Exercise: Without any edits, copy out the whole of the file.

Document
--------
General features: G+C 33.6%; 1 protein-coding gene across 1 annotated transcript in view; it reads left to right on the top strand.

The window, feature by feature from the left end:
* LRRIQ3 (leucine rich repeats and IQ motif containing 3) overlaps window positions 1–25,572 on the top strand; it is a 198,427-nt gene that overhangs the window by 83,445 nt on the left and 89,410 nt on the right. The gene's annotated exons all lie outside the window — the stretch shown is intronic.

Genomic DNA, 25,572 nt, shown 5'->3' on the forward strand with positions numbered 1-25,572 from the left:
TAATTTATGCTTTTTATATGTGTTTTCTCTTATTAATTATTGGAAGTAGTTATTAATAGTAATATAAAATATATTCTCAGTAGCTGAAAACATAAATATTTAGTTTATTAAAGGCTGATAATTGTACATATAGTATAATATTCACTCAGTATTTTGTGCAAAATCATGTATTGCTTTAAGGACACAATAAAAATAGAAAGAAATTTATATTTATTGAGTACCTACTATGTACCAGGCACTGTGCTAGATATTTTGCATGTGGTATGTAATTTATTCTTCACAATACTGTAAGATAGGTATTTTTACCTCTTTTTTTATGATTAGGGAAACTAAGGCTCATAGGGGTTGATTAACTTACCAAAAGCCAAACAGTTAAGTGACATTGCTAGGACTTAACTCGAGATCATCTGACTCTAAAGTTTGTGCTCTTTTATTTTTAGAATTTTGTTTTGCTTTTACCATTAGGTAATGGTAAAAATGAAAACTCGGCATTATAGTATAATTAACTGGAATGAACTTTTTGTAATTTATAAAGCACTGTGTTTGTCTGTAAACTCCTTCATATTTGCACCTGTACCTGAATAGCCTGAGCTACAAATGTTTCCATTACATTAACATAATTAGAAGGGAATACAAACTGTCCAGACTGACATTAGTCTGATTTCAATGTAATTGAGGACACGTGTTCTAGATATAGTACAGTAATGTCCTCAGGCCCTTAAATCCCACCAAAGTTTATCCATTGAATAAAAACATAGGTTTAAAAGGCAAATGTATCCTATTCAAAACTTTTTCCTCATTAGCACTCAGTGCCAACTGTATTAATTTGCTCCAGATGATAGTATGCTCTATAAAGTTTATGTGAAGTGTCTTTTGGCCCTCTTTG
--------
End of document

General features: G+C 33.6%; 1 protein-coding gene across 1 annotated transcript in view; it reads left to right on the top strand.

The window, feature by feature from the left end:
* LRRIQ3 (leucine rich repeats and IQ motif containing 3) overlaps window positions 1–25,572 on the top strand; it is a 198,427-nt gene that overhangs the window by 83,445 nt on the left and 89,410 nt on the right. The gene's annotated exons all lie outside the window — the stretch shown is intronic.

Genomic DNA, 25,572 nt, shown 5'->3' on the forward strand with positions numbered 1-25,572 from the left:
TAATTTATGCTTTTTATATGTGTTTTCTCTTATTAATTATTGGAAGTAGTTATTAATAGTAATATAAAATATATTCTCAGTAGCTGAAAACATAAATATTTAGTTTATTAAAGGCTGATAATTGTACATATAGTATAATATTCACTCAGTATTTTGTGCAAAATCATGTATTGCTTTAAGGACACAATAAAAATAGAAAGAAATTTATATTTATTGAGTACCTACTATGTACCAGGCACTGTGCTAGATATTTTGCATGTGGTATGTAATTTATTCTTCACAATACTGTAAGATAGGTATTTTTACCTCTTTTTTTATGATTAGGGAAACTAAGGCTCATAGGGGTTGATTAACTTACCAAAAGCCAAACAGTTAAGTGACATTGCTAGGACTTAACTCGAGATCATCTGACTCTAAAGTTTGTGCTCTTTTATTTTTAGAATTTTGTTTTGCTTTTACCATTAGGTAATGGTAAAAATGAAAACTCGGCATTATAGTATAATTAACTGGAATGAACTTTTTGTAATTTATAAAGCACTGTGTTTGTCTGTAAACTCCTTCATATTTGCACCTGTACCTGAATAGCCTGAGCTACAAATGTTTCCATTACATTAACATAATTAGAAGGGAATACAAACTGTCCAGACTGACATTAGTCTGATTTCAATGTAATTGAGGACACGTGTTCTAGATATAGTACAGTAATGTCCTCAGGCCCTTAAATCCCACCAAAGTTTATCCATTGAATAAAAACATAGGTTTAAAAGGCAAATGTATCCTATTCAAAACTTTTTCCTCATTAGCACTCAGTGCCAACTGTATTAATTTGCTCCAGATGATAGTATGCTCTATAAAGTTTATGTGAAGTGTCTTTTGGCCCTCTTTG